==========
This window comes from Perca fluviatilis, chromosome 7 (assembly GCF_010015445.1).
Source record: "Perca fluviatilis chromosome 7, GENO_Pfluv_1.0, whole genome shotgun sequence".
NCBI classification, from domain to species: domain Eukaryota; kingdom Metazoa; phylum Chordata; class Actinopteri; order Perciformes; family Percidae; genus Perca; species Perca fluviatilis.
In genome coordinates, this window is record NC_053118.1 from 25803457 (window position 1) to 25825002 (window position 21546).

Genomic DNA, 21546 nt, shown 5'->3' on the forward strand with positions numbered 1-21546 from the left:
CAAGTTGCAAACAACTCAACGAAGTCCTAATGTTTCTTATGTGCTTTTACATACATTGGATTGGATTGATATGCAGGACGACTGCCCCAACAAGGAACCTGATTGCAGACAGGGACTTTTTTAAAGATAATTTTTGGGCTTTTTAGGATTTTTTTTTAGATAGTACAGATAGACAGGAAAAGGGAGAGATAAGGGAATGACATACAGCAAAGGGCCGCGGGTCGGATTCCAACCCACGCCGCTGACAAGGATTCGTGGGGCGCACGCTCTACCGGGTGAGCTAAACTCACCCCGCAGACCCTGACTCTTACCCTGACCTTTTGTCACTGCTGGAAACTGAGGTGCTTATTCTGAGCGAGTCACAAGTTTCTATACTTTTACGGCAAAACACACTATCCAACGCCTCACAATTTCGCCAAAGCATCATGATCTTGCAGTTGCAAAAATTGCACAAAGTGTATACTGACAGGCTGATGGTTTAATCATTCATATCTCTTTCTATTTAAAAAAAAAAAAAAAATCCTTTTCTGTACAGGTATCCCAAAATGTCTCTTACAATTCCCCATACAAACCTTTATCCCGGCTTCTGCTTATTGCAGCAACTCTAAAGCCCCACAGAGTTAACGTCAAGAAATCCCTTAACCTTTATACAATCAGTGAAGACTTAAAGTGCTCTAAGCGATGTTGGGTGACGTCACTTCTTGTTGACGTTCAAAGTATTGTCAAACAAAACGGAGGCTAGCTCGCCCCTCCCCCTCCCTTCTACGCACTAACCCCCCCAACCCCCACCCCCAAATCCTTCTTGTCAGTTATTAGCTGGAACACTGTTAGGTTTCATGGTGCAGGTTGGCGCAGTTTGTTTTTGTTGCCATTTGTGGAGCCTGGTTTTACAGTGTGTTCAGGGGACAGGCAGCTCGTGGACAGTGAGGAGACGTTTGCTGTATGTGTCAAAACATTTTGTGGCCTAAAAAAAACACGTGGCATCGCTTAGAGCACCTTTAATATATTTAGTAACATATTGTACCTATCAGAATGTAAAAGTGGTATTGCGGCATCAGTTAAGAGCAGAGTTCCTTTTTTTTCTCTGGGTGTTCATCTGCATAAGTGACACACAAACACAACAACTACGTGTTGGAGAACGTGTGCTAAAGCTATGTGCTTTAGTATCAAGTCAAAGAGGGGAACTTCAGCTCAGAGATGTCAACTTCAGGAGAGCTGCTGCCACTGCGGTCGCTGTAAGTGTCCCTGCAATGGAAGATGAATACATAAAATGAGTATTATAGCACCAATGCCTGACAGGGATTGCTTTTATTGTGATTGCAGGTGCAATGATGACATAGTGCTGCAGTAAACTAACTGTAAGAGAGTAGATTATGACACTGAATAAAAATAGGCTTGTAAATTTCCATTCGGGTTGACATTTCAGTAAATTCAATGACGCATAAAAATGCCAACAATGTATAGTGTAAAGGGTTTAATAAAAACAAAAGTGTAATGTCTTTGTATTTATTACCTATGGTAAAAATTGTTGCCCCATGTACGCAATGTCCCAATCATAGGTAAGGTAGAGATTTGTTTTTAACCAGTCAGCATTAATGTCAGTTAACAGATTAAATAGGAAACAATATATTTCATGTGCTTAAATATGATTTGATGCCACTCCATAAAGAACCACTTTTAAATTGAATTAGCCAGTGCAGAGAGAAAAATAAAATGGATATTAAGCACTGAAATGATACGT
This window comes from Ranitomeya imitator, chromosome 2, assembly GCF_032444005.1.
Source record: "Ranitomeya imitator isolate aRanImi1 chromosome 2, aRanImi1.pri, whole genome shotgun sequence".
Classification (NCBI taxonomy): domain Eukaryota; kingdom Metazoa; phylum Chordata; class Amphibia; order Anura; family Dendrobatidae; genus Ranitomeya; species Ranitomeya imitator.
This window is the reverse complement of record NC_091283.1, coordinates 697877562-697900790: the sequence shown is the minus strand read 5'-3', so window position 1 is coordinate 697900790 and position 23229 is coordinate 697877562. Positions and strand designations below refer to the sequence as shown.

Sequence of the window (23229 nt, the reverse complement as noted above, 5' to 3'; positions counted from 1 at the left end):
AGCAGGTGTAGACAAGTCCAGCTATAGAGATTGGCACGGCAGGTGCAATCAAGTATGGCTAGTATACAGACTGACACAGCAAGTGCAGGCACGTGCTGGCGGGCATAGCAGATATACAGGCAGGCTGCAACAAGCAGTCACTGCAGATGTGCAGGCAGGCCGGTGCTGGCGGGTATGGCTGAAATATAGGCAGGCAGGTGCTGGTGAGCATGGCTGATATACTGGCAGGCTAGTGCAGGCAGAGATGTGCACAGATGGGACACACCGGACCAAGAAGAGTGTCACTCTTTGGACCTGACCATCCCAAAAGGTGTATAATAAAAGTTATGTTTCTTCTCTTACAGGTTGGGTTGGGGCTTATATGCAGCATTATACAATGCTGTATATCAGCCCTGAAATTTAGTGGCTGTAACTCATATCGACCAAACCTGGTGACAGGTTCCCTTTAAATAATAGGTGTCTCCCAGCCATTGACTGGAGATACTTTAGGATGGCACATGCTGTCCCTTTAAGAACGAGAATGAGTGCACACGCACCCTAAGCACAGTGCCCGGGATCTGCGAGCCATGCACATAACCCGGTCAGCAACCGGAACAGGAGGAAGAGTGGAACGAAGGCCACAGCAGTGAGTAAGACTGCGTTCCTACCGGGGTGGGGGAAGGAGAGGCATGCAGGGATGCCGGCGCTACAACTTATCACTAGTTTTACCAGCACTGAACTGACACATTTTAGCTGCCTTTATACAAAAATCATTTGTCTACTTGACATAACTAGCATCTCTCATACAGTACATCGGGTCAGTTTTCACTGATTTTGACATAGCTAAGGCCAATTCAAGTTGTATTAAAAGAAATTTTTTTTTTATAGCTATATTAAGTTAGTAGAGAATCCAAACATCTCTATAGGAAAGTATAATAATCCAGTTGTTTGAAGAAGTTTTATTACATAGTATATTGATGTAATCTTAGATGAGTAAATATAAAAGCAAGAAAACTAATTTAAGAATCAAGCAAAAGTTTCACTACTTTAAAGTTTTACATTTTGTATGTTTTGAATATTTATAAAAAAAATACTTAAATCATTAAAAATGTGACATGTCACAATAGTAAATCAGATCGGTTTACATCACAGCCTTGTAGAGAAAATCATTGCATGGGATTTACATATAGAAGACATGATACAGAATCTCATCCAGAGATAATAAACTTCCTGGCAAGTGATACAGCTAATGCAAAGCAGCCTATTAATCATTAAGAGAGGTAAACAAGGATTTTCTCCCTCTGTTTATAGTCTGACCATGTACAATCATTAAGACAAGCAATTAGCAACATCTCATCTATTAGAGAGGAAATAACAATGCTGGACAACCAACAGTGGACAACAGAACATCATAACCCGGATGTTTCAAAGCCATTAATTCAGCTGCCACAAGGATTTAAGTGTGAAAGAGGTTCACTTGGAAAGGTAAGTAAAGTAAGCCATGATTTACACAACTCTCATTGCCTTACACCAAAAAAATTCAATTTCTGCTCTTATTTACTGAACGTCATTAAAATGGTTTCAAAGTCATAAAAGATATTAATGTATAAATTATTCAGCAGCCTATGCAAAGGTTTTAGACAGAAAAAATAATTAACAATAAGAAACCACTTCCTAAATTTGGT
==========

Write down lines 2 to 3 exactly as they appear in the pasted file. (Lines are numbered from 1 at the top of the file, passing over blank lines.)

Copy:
Source record: "Perca fluviatilis chromosome 7, GENO_Pfluv_1.0, whole genome shotgun sequence".
NCBI classification, from domain to species: domain Eukaryota; kingdom Metazoa; phylum Chordata; class Actinopteri; order Perciformes; family Percidae; genus Perca; species Perca fluviatilis.